SB 1254 also adds section A.R.S. § 33-1816 to the Planned Community Act. This law applies only to planned communities.

This new law provides that an association cannot prohibit the installation or use of a solar energy device. An association may adopt reasonable rules regarding the placement of a solar energy device so long as those rules do not (1) prevent the installation of the device; (2) impair the functioning of the device; (3) restrict its use; or (4) adversely affect the cost or efficiency of the device.

The new law also states that the court must award reasonable attorneys’ fees and costs to any party who substantially prevails in an action against the association’s board of directors for violating the law. The law does not define “substantially prevails.”

By statute, “solar energy device” is defined as a system or series of mechanisms designed primarily to provide heating, to provide cooling, to produce electrical power, to produce mechanical power, to provide solar daylighting or to provide any combination of the foregoing by means of collecting and transferring solar generated energy into such uses either by active or passive means. Such systems may also have the capability of storing such energy for future utilization. Finally, the law specifies that passive systems must clearly be designed as a solar energy device such as a trombe wall and not merely a part of a normal structure such as a window.


The information contained in this Homeowners Association Tip of the Week© is for informational purposes only and is not specific legal advice or a substitute for specific legal counsel. Readers should not act upon this information without seeking professional counsel.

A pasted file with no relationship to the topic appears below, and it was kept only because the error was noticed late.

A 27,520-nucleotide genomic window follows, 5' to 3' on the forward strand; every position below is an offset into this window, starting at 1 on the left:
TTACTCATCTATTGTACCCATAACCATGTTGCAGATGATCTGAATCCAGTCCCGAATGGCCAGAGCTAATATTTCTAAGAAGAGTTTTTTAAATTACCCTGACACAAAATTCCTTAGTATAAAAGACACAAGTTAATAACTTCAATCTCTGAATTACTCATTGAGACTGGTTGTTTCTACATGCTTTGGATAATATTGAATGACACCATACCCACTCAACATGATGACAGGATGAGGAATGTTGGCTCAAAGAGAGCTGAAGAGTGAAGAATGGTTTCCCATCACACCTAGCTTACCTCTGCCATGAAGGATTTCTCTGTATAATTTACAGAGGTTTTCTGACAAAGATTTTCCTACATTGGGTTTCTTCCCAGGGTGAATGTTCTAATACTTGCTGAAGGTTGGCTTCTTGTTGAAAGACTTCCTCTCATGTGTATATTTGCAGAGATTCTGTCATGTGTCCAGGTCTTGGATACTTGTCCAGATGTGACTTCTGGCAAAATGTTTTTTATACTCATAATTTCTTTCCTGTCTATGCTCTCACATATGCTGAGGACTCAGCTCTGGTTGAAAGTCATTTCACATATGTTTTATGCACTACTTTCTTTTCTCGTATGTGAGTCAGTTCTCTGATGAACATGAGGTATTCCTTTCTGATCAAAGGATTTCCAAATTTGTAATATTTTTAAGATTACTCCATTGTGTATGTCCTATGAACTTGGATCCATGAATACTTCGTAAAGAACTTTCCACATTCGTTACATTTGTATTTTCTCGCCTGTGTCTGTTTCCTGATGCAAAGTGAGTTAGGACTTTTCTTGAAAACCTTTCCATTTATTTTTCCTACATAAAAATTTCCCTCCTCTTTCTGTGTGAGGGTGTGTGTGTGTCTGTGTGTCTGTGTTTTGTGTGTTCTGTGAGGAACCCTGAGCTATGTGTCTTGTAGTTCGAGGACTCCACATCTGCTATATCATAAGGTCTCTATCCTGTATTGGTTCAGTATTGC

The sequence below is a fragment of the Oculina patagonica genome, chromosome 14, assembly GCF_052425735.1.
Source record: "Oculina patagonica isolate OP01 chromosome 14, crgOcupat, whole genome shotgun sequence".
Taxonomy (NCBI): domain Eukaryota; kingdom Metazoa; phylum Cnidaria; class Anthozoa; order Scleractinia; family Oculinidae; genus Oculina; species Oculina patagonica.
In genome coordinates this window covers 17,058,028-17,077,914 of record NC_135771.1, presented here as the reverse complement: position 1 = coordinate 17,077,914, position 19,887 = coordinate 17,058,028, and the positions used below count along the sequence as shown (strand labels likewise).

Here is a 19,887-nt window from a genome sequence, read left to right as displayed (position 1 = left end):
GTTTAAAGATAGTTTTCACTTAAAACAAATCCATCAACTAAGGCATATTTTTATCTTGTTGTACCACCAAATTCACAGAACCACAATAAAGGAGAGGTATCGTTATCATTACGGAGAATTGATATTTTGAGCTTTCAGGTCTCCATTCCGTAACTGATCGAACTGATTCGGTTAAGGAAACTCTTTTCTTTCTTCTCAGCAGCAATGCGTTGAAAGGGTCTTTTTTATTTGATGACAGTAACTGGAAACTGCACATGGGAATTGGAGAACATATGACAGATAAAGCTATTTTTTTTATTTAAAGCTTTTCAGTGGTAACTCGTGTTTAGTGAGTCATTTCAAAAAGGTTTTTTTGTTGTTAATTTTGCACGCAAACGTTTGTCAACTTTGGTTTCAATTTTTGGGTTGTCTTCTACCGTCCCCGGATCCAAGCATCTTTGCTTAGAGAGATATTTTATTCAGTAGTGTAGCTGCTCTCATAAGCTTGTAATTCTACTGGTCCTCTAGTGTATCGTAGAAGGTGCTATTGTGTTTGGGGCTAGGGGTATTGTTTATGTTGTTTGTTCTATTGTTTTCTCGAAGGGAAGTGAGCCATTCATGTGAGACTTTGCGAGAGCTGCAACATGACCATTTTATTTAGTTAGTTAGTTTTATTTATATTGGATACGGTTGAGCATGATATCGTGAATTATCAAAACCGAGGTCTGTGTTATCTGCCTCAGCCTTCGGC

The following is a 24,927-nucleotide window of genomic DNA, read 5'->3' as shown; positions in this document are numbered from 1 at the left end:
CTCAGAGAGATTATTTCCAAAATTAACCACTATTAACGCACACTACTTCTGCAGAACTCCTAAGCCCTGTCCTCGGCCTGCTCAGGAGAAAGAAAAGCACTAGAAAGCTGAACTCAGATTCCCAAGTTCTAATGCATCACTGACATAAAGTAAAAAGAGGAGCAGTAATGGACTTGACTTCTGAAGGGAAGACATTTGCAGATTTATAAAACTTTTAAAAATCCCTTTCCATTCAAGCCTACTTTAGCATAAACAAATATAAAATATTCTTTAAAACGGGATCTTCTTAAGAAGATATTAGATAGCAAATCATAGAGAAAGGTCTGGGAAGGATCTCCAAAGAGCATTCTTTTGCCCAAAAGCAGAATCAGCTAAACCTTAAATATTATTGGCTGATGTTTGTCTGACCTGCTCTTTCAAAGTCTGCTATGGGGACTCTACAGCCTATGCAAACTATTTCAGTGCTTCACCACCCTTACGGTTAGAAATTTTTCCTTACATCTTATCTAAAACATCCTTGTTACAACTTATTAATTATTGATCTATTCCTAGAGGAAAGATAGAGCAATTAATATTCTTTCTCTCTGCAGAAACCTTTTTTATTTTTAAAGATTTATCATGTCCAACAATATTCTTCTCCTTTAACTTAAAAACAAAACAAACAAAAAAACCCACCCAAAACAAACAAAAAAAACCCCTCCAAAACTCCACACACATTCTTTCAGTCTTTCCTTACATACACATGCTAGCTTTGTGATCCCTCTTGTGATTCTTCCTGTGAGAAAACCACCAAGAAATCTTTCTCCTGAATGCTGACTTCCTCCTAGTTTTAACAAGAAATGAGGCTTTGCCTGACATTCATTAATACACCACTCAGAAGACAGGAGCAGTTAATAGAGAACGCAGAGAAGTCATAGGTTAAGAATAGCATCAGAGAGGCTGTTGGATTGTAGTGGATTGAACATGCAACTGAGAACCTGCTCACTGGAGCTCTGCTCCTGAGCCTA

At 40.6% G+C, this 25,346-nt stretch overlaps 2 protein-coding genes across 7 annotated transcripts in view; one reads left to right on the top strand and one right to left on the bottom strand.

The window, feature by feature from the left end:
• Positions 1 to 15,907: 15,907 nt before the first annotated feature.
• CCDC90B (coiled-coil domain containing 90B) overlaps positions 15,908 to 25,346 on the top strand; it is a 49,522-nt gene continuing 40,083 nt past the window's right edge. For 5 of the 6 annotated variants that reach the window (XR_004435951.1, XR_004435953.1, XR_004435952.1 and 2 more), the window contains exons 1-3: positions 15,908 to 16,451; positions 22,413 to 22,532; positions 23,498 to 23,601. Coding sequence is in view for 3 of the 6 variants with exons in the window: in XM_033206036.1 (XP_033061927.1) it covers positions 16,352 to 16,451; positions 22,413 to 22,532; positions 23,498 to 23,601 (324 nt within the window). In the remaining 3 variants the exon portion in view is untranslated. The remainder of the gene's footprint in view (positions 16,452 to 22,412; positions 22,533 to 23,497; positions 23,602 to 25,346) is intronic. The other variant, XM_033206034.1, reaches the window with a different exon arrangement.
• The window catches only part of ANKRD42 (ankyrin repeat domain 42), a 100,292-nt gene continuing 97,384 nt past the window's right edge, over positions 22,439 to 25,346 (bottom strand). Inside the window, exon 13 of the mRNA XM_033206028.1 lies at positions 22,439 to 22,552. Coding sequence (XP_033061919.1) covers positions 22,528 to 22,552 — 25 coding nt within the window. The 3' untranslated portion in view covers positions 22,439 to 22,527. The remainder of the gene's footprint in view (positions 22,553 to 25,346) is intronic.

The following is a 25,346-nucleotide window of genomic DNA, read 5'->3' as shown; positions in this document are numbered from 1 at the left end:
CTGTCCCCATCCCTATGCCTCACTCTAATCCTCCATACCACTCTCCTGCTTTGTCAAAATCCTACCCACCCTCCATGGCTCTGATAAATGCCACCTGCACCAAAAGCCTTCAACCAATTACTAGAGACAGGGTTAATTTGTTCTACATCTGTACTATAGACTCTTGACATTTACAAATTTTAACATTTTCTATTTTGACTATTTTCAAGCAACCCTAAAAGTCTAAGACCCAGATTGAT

6720 North Scottsdale Road, Suite 261 * Scottsdale, Arizona 85253
Telephone 480/922-9292 * Fax 480/922-9422
e-mail curtis@ekmarklaw.com
http://www.ekmarklaw.com/

This article is posted with permission from Ekmark & Ekmark, L.L.C., Attorneys at Law.

Board Member Education Program

On May 21st, I conducted a board member education program, which was hosted by Attorney Curtis Ekmark. I was delighted that so many of our board members attended!

This program provided discussions of many basic topics and also allowed an opportunity for everyone to ask questions, while Attorney Ekmark provided his expertise in areas such as: Fiduciary, Sources of Law, Board Meetings, Annual Meetings, CC&R Enforcement, Insurance and Collections.


I encourage each of you to take advantage of future seminars; further information about the next event will be provided to you by your manager.

Below are some highlights of the program:


Fiduciary Duty - The Board has a fiduciary duty to the homeowners. This duty has two components: A duty of loyalty and a duty of ordinary care.

  1. Duty of Loyalty - This means board members can’t take unfair advantage of their position.
  2. Duty of Ordinary Care - This requires a board member to act as a reasonable person in conducting the affairs of the association.